Aqueous – Giant Something

Buffalo area progressive rock jam band Aqueous ( has released their first full length studio album, “Giant Something”.

Born at Nietzsche’s (Allentown – Buffalo NY) on April 16th 2011, this album is a brilliant mix of stunning vocal harmonies, mind blowing guitar riffs, funky smooth bass lines, tight driving drums, and hints of percussive ear candy.

As you make your way from beginning to end of this album, you’ll find it has seemingly been intentionally laid out – similar to their set list at any given live show. There’s a smooth flow that makes sense from one song to the next – from the first song all the way through to the last. You get the feeling that you are spending a day in the life of someone that seems oddly familiar but you just can’t put your finger on exactly who is the star of this story.

Opening with “Mosquito Valley Part I”, a short but sweet instrumental track, you immediately get the feeling that things are starting out to be a nice, sunny day. A climactic ending drives us right into “Marty”, where the guitar melody seems to be infected by a Super Mario Bro’s influence. The opening lyric, “Good old Marty takes the bus to school every day…” starts us down the path of some interesting story telling that can be found on nearly every song.

In “Dig It Good” and “Cellino” you get to hear the guitars show off some harmonizing, along with some very pleasing vocals. You’re also treated to some southern rock style Guitars, and a short solo reminiscent of David Gilmore. Briefly continuing with the Pink Floyd influence, you are lead right into “Triangle”, which continues to show off the guitar and vocal styles, as well as some nice instrumental breakdowns.

Sasquatch” is a very cool instrumental that will undoubtedly have you replaying this tune over and over. It does a great job of continuing the “story”, setting you somewhere into the middle of a now rainy day, and bringing you back down from the driving sounds that have been building since the album started. An ending guitar effect effect leads right into “Phase III” and back into the thick of the album, where the 70’s Progressive Rock influences on the band really come through.

Conducive Melodies in D” treats you with the beauty of simplicity. Acoustic guitars are all throughout, with subtle hints of some electric guitar, and vocals on a simple, beautiful song.

Eon Don” once again showcases the talent and influences this band has to offer. Wrapping up the album is “Mosquito Valley Part II”. Continuing with the theme of the album, you can feel that this is indeed the end of the ride, the last song – the “day in the life” is coming to an end. Nice grooves, awesome bass lines, and you finally get some keys being tickled on a Mini Korg synth.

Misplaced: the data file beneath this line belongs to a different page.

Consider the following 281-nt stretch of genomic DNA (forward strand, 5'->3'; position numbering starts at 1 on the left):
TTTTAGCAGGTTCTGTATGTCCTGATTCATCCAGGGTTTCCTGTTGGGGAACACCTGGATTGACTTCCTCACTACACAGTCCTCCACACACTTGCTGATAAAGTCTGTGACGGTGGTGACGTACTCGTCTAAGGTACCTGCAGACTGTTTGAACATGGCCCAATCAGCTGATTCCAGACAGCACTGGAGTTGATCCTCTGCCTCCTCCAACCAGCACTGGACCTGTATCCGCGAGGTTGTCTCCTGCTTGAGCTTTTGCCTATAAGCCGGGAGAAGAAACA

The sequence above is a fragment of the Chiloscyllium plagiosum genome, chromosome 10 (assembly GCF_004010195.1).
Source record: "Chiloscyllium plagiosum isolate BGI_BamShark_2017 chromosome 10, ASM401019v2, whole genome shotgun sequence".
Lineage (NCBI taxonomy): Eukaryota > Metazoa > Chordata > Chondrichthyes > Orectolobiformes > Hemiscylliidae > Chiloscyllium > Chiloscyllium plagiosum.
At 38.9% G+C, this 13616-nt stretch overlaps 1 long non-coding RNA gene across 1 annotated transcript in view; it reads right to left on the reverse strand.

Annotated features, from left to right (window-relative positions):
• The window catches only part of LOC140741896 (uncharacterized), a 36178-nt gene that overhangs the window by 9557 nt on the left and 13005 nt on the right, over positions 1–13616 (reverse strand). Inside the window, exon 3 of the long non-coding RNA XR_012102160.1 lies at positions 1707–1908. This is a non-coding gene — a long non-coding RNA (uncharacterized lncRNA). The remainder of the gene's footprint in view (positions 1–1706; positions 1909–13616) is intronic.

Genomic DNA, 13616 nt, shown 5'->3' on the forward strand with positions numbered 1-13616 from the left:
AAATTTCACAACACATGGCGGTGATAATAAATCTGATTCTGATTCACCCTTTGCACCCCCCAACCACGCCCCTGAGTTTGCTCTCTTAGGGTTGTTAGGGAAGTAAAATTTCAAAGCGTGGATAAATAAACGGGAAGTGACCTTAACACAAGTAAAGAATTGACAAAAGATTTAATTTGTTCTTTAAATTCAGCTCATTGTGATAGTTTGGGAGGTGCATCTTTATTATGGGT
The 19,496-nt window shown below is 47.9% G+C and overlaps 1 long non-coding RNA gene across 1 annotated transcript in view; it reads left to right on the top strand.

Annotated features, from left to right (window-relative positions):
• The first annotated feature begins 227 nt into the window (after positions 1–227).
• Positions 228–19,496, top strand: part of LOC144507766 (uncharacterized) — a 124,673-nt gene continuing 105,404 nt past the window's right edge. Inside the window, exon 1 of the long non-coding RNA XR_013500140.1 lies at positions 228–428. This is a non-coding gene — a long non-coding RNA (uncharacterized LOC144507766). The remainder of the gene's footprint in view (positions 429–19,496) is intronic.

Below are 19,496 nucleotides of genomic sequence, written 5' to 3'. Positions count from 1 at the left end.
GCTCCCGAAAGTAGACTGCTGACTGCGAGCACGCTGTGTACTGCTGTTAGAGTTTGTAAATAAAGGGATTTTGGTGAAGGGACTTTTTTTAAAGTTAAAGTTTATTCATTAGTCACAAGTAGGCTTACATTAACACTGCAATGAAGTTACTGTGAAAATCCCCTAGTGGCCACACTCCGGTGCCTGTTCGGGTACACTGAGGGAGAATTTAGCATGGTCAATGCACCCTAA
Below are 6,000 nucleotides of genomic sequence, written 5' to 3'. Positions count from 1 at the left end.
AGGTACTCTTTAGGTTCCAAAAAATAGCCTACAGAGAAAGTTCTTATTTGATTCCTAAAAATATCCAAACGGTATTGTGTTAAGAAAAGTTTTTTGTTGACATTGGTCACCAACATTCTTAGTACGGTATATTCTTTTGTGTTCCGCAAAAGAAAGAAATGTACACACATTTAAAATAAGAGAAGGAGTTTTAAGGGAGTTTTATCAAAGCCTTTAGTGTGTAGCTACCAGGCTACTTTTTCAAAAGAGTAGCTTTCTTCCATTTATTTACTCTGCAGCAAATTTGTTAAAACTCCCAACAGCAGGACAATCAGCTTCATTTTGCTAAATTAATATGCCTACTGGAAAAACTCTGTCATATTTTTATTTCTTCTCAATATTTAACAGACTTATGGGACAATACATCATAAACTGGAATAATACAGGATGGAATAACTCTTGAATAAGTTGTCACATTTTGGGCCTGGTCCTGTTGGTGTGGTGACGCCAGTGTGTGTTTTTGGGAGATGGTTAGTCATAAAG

All around, this album is done very well. The song writing is very interesting, and the fact that it is self produced does not take away from the overall sound quality. The vocals are impressive and come in and out of the instrumental sections as expected. While drums and the subtle percussion fills are tight, I would have liked to hear some subtle solo-style drumming and more prominent percussion. The bass lines groove, funk, and walk around very nicely. The guitars pass around melodies and come together on harmonies flawlessly, although it would have been nice to hear some longer solos. It also would have been nice to hear the synth just a little bit more – although to be fair, the synth doesn’t typically see a lot of airplay at their live shows.

Giant Something” gives me a feeling of a themed album with an intentional beginning, middle, and end, and the songs blend together nicely. Aqueous is known for their attention to detail at each of their live performances, and that shines through here on this album. With just a few minor subjective tweaks, their next album should be one to launch them further into a leading role in the progressive rock jam band scene, and I look forward to hearing it.


Album: Giant Something

Total Tracks: 10

Total Time: 0:53:09 (53 minutes, 9 seconds)

Aqueous is:

Mike Gantzer – Guitar, Vocals

Dave Loss – Guitar, Vocals

Evan McPhaden – Bass

Brad Darrall – Drums

Nick Sonricker – Percussion

Buy the album at CD Baby now!

Find them online at as well as FaceBook, MySpace, Twitter, iTunes, CDBaby, YouTube, Amazon, JamBase, ReverbNation, Vimeo

(*NOTE* – Post release, Brad Darrall is no longer playing drums with the band. Drums are now played by drummer and former percussionist Nick Sonricker)

  1. Awesome article bud, very nicely written!

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